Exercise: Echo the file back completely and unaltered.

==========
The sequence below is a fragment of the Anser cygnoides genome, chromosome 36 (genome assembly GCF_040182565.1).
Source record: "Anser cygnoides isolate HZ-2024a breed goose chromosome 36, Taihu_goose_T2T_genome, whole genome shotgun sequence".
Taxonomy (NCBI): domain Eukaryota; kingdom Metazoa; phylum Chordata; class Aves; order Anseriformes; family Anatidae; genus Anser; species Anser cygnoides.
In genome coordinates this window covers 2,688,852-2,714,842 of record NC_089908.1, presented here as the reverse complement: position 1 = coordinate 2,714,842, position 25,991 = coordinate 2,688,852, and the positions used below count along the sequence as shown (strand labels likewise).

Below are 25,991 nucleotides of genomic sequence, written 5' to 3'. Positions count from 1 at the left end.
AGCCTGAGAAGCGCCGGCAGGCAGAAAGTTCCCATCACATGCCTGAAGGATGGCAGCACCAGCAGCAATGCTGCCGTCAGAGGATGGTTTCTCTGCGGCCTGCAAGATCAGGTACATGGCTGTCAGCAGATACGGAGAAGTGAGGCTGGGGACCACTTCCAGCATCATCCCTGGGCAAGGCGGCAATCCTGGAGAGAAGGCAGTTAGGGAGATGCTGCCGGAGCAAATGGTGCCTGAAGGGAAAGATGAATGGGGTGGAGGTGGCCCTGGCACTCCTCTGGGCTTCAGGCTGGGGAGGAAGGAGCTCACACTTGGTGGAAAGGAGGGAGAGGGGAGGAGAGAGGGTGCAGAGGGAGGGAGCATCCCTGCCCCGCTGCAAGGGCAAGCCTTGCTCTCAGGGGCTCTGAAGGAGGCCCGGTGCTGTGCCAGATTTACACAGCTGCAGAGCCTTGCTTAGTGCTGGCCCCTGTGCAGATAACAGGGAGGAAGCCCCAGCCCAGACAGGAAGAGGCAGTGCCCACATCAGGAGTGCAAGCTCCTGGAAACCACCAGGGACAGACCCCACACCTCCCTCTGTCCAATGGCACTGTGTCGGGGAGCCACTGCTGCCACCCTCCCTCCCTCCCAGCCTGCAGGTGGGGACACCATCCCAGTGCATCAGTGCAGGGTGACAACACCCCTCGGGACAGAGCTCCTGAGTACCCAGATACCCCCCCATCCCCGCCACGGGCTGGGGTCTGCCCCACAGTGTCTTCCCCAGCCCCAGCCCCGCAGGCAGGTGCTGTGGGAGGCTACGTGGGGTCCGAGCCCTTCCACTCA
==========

The sequence below is a fragment of the Anser cygnoides genome, chromosome 36 (genome assembly GCF_040182565.1).
Source record: "Anser cygnoides isolate HZ-2024a breed goose chromosome 36, Taihu_goose_T2T_genome, whole genome shotgun sequence".
Taxonomy (NCBI): domain Eukaryota; kingdom Metazoa; phylum Chordata; class Aves; order Anseriformes; family Anatidae; genus Anser; species Anser cygnoides.
In genome coordinates this window covers 2,688,852-2,714,842 of record NC_089908.1, presented here as the reverse complement: position 1 = coordinate 2,714,842, position 25,991 = coordinate 2,688,852, and the positions used below count along the sequence as shown (strand labels likewise).

Below are 25,991 nucleotides of genomic sequence, written 5' to 3'. Positions count from 1 at the left end.
AGCCTGAGAAGCGCCGGCAGGCAGAAAGTTCCCATCACATGCCTGAAGGATGGCAGCACCAGCAGCAATGCTGCCGTCAGAGGATGGTTTCTCTGCGGCCTGCAAGATCAGGTACATGGCTGTCAGCAGATACGGAGAAGTGAGGCTGGGGACCACTTCCAGCATCATCCCTGGGCAAGGCGGCAATCCTGGAGAGAAGGCAGTTAGGGAGATGCTGCCGGAGCAAATGGTGCCTGAAGGGAAAGATGAATGGGGTGGAGGTGGCCCTGGCACTCCTCTGGGCTTCAGGCTGGGGAGGAAGGAGCTCACACTTGGTGGAAAGGAGGGAGAGGGGAGGAGAGAGGGTGCAGAGGGAGGGAGCATCCCTGCCCCGCTGCAAGGGCAAGCCTTGCTCTCAGGGGCTCTGAAGGAGGCCCGGTGCTGTGCCAGATTTACACAGCTGCAGAGCCTTGCTTAGTGCTGGCCCCTGTGCAGATAACAGGGAGGAAGCCCCAGCCCAGACAGGAAGAGGCAGTGCCCACATCAGGAGTGCAAGCTCCTGGAAACCACCAGGGACAGACCCCACACCTCCCTCTGTCCAATGGCACTGTGTCGGGGAGCCACTGCTGCCACCCTCCCTCCCTCCCAGCCTGCAGGTGGGGACACCATCCCAGTGCATCAGTGCAGGGTGACAACACCCCTCGGGACAGAGCTCCTGAGTACCCAGATACCCCCCCATCCCCGCCACGGGCTGGGGTCTGCCCCACAGTGTCTTCCCCAGCCCCAGCCCCGCAGGCAGGTGCTGTGGGAGGCTACGTGGGGTCCGAGCCCTTCCACTCA